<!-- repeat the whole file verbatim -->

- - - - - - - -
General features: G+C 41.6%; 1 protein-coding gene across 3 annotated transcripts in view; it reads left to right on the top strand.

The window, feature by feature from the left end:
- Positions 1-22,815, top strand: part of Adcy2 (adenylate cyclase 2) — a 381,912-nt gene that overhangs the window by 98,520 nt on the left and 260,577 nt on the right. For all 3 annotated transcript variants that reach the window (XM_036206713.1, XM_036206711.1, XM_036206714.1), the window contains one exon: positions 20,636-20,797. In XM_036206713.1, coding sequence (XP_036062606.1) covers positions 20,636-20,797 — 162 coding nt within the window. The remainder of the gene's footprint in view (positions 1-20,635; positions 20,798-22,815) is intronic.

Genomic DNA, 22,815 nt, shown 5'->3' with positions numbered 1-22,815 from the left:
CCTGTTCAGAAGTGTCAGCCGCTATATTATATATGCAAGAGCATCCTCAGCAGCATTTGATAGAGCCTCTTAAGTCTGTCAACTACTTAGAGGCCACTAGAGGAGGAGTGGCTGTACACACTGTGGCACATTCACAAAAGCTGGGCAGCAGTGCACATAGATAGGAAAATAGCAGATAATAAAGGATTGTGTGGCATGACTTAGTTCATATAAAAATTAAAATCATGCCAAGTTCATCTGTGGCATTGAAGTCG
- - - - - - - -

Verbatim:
General features: G+C 41.6%; 1 protein-coding gene across 3 annotated transcripts in view; it reads left to right on the top strand.

The window, feature by feature from the left end:
- Positions 1-22,815, top strand: part of Adcy2 (adenylate cyclase 2) — a 381,912-nt gene that overhangs the window by 98,520 nt on the left and 260,577 nt on the right. For all 3 annotated transcript variants that reach the window (XM_036206713.1, XM_036206711.1, XM_036206714.1), the window contains one exon: positions 20,636-20,797. In XM_036206713.1, coding sequence (XP_036062606.1) covers positions 20,636-20,797 — 162 coding nt within the window. The remainder of the gene's footprint in view (positions 1-20,635; positions 20,798-22,815) is intronic.

Genomic DNA, 22,815 nt, shown 5'->3' with positions numbered 1-22,815 from the left:
CCTGTTCAGAAGTGTCAGCCGCTATATTATATATGCAAGAGCATCCTCAGCAGCATTTGATAGAGCCTCTTAAGTCTGTCAACTACTTAGAGGCCACTAGAGGAGGAGTGGCTGTACACACTGTGGCACATTCACAAAAGCTGGGCAGCAGTGCACATAGATAGGAAAATAGCAGATAATAAAGGATTGTGTGGCATGACTTAGTTCATATAAAAATTAAAATCATGCCAAGTTCATCTGTGGCATTGAAGTCG